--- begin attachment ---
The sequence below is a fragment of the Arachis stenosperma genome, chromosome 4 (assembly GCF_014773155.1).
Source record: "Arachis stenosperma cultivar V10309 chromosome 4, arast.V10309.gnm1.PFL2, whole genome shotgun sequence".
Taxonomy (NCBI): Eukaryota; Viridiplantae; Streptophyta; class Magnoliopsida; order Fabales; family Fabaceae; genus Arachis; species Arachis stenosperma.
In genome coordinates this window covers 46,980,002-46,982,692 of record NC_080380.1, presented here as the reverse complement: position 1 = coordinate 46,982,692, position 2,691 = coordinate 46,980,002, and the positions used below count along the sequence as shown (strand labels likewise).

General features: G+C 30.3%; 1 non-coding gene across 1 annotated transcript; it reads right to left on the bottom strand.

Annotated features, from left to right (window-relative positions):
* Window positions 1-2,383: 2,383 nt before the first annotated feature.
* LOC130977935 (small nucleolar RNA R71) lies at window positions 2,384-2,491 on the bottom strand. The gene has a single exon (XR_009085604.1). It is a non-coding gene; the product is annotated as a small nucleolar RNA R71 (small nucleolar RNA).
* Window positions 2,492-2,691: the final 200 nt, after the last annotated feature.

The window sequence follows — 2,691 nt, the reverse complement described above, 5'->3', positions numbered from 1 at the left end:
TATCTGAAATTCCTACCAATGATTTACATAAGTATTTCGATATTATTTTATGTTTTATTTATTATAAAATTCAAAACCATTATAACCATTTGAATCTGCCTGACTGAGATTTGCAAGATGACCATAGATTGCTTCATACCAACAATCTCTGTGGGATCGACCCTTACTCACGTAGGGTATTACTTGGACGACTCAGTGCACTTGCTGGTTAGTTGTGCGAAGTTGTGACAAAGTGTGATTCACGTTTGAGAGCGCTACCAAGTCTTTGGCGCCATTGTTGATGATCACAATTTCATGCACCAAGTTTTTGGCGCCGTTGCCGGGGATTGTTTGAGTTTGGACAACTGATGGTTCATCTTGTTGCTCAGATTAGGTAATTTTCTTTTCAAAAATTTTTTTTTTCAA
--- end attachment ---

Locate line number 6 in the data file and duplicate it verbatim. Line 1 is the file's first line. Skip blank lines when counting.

Annotated features, from left to right (window-relative positions):